Publications by authors named "Doug R Moes"
Contextualized behavioral support in early intervention for children with autism and their families.
Doug R Moes
William D Frea
J Autism Dev Disord 2002 Dec;32(6):519-33
University of California, Los Angeles, USA.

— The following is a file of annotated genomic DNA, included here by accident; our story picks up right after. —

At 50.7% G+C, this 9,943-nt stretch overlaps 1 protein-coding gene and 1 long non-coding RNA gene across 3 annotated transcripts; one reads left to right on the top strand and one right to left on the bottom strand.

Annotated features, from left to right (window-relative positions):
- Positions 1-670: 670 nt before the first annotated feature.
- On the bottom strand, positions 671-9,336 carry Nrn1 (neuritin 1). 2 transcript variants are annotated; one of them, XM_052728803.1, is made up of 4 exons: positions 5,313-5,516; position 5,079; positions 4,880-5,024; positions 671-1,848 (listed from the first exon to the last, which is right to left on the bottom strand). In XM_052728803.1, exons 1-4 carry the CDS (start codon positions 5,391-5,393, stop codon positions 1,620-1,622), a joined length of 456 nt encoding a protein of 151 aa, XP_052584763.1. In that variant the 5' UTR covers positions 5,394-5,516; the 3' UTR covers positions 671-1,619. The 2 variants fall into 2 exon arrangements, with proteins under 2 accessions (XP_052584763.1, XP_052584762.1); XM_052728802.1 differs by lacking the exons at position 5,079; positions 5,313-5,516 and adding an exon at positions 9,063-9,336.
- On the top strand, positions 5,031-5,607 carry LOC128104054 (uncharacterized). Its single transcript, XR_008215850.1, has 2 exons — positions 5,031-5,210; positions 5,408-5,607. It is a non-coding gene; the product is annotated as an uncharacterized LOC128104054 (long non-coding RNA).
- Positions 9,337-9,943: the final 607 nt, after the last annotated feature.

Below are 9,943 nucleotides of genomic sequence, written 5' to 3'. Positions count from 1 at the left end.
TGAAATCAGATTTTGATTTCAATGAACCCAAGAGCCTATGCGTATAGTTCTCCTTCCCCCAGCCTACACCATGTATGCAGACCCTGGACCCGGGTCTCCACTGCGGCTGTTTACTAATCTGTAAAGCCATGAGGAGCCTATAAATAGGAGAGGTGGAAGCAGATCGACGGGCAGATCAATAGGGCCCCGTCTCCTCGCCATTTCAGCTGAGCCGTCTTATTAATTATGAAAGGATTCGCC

Parent education programs have become an effective mode of treatment delivery for teaching families effective behavioral strategies to manage challenging behavior in young children with autism. Functional assessment and functional communication training (FCT) are empirically validated procedures that have recently been introduced into parent education programming to help resolve challenging behaviors. The success of these procedures, however, is contingent on family members' ability to integrate them into the specific contexts in which challenging behaviors occur. Consequently, the application of these procedures in home settings necessitates consideration of the family context in the assessment and treatment planning process. A study is presented that investigated the use of information on family context (i.e., caregiving demands, family support, patterns of social interaction) to direct the assessment and intervention planning process. More specifically, information on family context was used to individualize behavioral support plans designed to support family use of functional communication training within important family routines. Through parent-investigator collaboration we individualized the manner in which functional communication training procedures were taught and implemented so they were contextually relevant. Utilizing a multiple baseline design, the challenging behaviors and functional communication of three children with autism were monitored across baseline, intervention (i.e., FCT, and contextulized FCT), and follow-up phases. Multiple routines for each participant were selected and monitored across all phases to evaluate changes in the dependent measures within training and generalization routines. A self-report questionnaire was administered intermittently to parents to determine if consideration of family context improved the "goodness of fit" of the functional communication training treatment packages across FCT and contextualized FCT intervention phases. Results from the study indicate that consideration of family context in the assessment and intervention planning process does not jeopardize and may contribute to the stability and durability of reductions in challenging behavior achieved with functional assessment and functional communication training procedures.
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